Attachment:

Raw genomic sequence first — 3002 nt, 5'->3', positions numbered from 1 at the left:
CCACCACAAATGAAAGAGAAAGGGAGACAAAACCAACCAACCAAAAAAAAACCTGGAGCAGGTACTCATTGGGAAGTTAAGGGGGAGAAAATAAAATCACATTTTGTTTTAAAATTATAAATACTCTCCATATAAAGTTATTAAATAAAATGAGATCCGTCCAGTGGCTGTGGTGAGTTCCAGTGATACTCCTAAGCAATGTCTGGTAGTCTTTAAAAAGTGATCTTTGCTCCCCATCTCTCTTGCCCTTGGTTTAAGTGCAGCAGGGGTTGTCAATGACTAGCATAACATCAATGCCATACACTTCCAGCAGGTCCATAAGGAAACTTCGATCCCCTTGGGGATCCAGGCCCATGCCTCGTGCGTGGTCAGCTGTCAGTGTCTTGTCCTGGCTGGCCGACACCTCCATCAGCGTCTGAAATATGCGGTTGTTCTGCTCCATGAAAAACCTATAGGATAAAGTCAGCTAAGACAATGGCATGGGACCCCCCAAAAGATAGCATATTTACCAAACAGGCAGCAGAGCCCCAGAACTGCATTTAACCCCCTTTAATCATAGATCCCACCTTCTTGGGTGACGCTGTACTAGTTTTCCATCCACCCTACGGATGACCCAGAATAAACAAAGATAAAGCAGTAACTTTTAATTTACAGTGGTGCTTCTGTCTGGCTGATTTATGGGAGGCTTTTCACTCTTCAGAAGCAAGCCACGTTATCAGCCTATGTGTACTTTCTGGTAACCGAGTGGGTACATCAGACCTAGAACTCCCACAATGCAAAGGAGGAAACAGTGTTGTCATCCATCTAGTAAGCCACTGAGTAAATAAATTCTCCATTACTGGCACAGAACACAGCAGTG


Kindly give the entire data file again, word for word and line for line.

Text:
Raw genomic sequence first — 3002 nt, 5'->3', positions numbered from 1 at the left:
CCACCACAAATGAAAGAGAAAGGGAGACAAAACCAACCAACCAAAAAAAAACCTGGAGCAGGTACTCATTGGGAAGTTAAGGGGGAGAAAATAAAATCACATTTTGTTTTAAAATTATAAATACTCTCCATATAAAGTTATTAAATAAAATGAGATCCGTCCAGTGGCTGTGGTGAGTTCCAGTGATACTCCTAAGCAATGTCTGGTAGTCTTTAAAAAGTGATCTTTGCTCCCCATCTCTCTTGCCCTTGGTTTAAGTGCAGCAGGGGTTGTCAATGACTAGCATAACATCAATGCCATACACTTCCAGCAGGTCCATAAGGAAACTTCGATCCCCTTGGGGATCCAGGCCCATGCCTCGTGCGTGGTCAGCTGTCAGTGTCTTGTCCTGGCTGGCCGACACCTCCATCAGCGTCTGAAATATGCGGTTGTTCTGCTCCATGAAAAACCTATAGGATAAAGTCAGCTAAGACAATGGCATGGGACCCCCCAAAAGATAGCATATTTACCAAACAGGCAGCAGAGCCCCAGAACTGCATTTAACCCCCTTTAATCATAGATCCCACCTTCTTGGGTGACGCTGTACTAGTTTTCCATCCACCCTACGGATGACCCAGAATAAACAAAGATAAAGCAGTAACTTTTAATTTACAGTGGTGCTTCTGTCTGGCTGATTTATGGGAGGCTTTTCACTCTTCAGAAGCAAGCCACGTTATCAGCCTATGTGTACTTTCTGGTAACCGAGTGGGTACATCAGACCTAGAACTCCCACAATGCAAAGGAGGAAACAGTGTTGTCATCCATCTAGTAAGCCACTGAGTAAATAAATTCTCCATTACTGGCACAGAACACAGCAGTG